Crimes and Punishment

Article excerpt

In December, 85 members of the United Nations signed a declaration expressing 'deep concern' at the continued use of the death penalty across the world, and calling for a moratorium as a step towards its abolition. Italy, which has made previous calls for a moratorium, now says it will reopen the issue at the UN, looking to the signatory countries for support. The Mayor of Rome has illuminated the Colosseum at night as a symbol of the change in attitudes to the taking of human life since the days of the gladiators. Events surrounding the hanging of former Iraqi President Saddam Hussein and his co-accused have reopened an intense debate.

IN 1982, AT THE VILLAGE OF AL DUJAIL, shots were fired at the motorcade of the President of Iraq, Saddam Hussein. His response was swift and terrible. Last November, Saddam was found guilty by the Iraq High Tribunal of 'committing deliberate killing as a crime against humanity' and sentenced to death by hanging. The killing of 148 villagers, in the Al Dujail case, and other atrocities, demonstrated a 'systematic, calculated plan implemented ... against everybody who would even entertain the idea of doing something like this'. His appeal was dismissed by the Tribunal's Appeals Commission and he was hanged in the early hours of December 30. A number of co-defendants were also sentenced to hang.

Few would dissent from Egyptian President Hosni Mubarak's condemnation of 'the way in which Saddam was executed - they turned him into a martyr, and die problems in Iraq remained'. But many will also agree with United States President George Bush that 'he was given justice, the thousands of people he killed were not.'

Quite apart from the circumstances or wisdom of his execution, questions about the legality of the proceedings and the infliction of die death penalty need to be addressed. The position on die death penalty taken by Britain and other European states is a useful starting point.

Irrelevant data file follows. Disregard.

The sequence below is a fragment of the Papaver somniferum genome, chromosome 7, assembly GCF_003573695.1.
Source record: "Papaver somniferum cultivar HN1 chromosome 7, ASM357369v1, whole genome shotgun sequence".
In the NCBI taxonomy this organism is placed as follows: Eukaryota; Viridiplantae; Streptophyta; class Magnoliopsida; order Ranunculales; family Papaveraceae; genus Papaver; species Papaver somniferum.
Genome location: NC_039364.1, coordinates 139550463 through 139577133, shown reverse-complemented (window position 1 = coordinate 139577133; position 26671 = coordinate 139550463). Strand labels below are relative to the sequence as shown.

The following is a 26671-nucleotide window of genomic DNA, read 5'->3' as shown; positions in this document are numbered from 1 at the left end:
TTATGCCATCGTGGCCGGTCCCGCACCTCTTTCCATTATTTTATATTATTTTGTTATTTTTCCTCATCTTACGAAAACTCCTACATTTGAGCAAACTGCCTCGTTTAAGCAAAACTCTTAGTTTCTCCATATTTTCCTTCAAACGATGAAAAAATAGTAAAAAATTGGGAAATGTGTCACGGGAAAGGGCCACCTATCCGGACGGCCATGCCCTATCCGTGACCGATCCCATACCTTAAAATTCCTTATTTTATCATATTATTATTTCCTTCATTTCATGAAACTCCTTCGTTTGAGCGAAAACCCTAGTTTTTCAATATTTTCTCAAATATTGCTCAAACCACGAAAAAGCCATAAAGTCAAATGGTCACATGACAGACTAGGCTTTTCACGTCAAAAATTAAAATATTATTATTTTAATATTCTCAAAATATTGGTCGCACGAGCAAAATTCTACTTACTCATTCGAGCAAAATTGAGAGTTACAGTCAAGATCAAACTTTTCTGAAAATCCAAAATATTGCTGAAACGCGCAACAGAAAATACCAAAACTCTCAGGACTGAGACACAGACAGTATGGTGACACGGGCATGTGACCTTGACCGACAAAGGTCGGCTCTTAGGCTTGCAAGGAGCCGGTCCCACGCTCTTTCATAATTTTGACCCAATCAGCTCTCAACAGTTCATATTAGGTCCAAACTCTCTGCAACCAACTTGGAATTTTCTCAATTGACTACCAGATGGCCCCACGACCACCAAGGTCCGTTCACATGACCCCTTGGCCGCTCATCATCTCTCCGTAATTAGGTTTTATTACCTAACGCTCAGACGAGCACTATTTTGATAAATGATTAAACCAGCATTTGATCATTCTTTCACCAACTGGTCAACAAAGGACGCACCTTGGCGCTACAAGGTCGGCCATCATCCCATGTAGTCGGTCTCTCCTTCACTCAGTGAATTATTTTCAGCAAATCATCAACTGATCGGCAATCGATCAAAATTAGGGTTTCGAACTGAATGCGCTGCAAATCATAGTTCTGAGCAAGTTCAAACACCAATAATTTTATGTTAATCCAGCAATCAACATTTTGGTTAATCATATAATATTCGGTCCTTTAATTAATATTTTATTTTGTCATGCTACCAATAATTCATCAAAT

The British Foreign and Commonwealth Office Human Rights Report for last year sets out its aims and notes worldwide developments. Britain has abolished die death penalty and ratified protocols to the International Covenant on Civil and Political Rights and die European Convention on Human Rights banning the use of die death penalty in all circumstances, including time of war.

Britain, with other European Union states, is working towards the universal abolition of the death penalty, meanwhile lobbying those countries which retain it and seeking to enhance the due process of law where the penalty still exists. Under the British presidency in 1998, the European Union agreed guidelines for making representations in individual cases to countries which retain the death penalty, including humanitarian considerations.

But there is no absolute and general prohibition on the death penalty in international law. Following Saddam's execution, Ban Ki-moon, the successor to Kofi Annan as Secretary General of the United Nations, said that 'capital punishment is for each and every state to decide', while urging restraint on the Iraqi authorities, who later carried out the sentences on the other Al Dujail accused.

Legal in Iraq

The Iraqi Tribunal - in a judgment on the Al Dujail case running to nearly three-hundred pages - held that the death penalty was available for crimes against humanity as a matter of Iraqi law, and that it would not be in breach of international law. The position under Iraqi law has been a matter of debate. There is a helpful discussion in writings by Issam Michael Saliba, a foreign law specialist at the Law Library of Congress in Washington. Although the Iraqi Tribunal was given jurisdiction over crimes against humanity, the Iraqi legislation provides no specific penalty.

In a careful analysis of the complex legislation, the judges held that capital punishment was long established in Iraqi law, in particular for murder, and was the appropriate sentence in this case. …